The first parabolic antenna, built by Heinrich Hertz in 1888
A 20 MHz shortwave parabolic wire antenna built by Marconi at Herndon, UK, in 1922
The first large parabolic dish: a 9-meter (30 ft) radio telescope built by Grote Reber in his backyard in 1937

The idea of using parabolic reflectors for radio antennas was taken from optics, where the power of a parabolic mirror to focus light into a beam has been known since classical antiquity. The designs of some specific types of parabolic antenna, such as the Cassegrain and Gregorian, come from similarly named analogous types of reflecting telescope, which were invented by astronomers during the 15th century.[14][2]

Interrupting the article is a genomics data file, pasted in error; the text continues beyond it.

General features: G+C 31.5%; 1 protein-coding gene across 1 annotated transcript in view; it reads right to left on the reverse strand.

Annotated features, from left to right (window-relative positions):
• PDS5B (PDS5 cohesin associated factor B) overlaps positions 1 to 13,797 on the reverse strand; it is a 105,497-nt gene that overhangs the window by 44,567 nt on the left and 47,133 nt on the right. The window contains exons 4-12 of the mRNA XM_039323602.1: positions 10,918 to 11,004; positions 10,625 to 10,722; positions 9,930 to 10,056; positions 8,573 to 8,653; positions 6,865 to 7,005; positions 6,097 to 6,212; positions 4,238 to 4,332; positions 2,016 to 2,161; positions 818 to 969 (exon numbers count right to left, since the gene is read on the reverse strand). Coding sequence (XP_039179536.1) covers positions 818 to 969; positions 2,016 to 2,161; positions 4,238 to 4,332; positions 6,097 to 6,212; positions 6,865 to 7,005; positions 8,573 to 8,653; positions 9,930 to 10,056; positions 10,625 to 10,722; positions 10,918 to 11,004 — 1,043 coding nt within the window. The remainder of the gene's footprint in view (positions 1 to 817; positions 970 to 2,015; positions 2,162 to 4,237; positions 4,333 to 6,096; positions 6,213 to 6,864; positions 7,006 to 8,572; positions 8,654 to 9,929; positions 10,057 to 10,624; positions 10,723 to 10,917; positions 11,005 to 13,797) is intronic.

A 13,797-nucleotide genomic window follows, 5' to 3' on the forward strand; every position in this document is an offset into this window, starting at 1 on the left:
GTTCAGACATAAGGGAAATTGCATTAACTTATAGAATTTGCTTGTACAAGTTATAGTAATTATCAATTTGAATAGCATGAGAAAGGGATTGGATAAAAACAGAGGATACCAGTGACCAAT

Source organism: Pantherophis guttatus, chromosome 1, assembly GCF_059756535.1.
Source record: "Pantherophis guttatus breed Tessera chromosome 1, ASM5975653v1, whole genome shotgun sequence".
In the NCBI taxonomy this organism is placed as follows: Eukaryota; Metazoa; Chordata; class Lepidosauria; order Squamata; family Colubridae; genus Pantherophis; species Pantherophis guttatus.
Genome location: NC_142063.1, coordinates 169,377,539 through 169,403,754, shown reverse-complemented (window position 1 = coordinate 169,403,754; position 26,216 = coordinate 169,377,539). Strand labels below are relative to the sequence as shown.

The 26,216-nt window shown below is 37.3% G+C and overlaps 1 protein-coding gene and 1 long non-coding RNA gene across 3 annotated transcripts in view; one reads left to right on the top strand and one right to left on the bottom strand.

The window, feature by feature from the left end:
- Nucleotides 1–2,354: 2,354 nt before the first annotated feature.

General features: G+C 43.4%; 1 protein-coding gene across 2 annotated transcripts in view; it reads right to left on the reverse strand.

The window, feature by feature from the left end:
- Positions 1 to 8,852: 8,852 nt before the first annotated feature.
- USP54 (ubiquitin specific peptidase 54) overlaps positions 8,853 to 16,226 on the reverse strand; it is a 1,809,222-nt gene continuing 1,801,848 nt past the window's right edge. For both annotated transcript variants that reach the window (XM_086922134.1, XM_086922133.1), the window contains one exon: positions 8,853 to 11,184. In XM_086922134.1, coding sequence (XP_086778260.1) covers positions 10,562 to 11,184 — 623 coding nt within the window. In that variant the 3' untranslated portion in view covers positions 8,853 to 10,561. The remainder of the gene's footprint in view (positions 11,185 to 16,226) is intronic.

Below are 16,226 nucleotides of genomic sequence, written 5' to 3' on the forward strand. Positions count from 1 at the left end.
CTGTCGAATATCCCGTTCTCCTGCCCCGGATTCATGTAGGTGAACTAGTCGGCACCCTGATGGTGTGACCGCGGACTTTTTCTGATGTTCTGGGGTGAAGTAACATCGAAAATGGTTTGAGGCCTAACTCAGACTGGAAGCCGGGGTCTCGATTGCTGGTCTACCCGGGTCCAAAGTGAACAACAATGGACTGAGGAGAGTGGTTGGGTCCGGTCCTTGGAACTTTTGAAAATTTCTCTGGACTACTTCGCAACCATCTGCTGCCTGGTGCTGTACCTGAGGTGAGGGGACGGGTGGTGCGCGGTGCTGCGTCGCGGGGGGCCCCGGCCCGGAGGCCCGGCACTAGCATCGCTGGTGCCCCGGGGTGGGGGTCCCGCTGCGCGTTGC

German physicist Heinrich Hertz constructed the world's first parabolic reflector antenna in 1888.[2] The antenna was a cylindrical parabolic reflector made of zinc sheet metal supported by a wooden frame, and had a spark-gap excited 26 cm dipole as a feed antenna along the focal line. Its aperture was 2 meters high by 1.2 meters wide, with a focal length of 0.12 meters, and was used at an operating frequency of about 450 MHz. With two such antennas, one used for transmitting and the other for receiving, Hertz demonstrated the existence of radio waves which had been predicted by James Clerk Maxwell some 22 years earlier.[15] However, the early development of radio was limited to lower frequencies at which parabolic antennas were unsuitable, and they were not widely used until after World War II, when microwave frequencies began to be employed.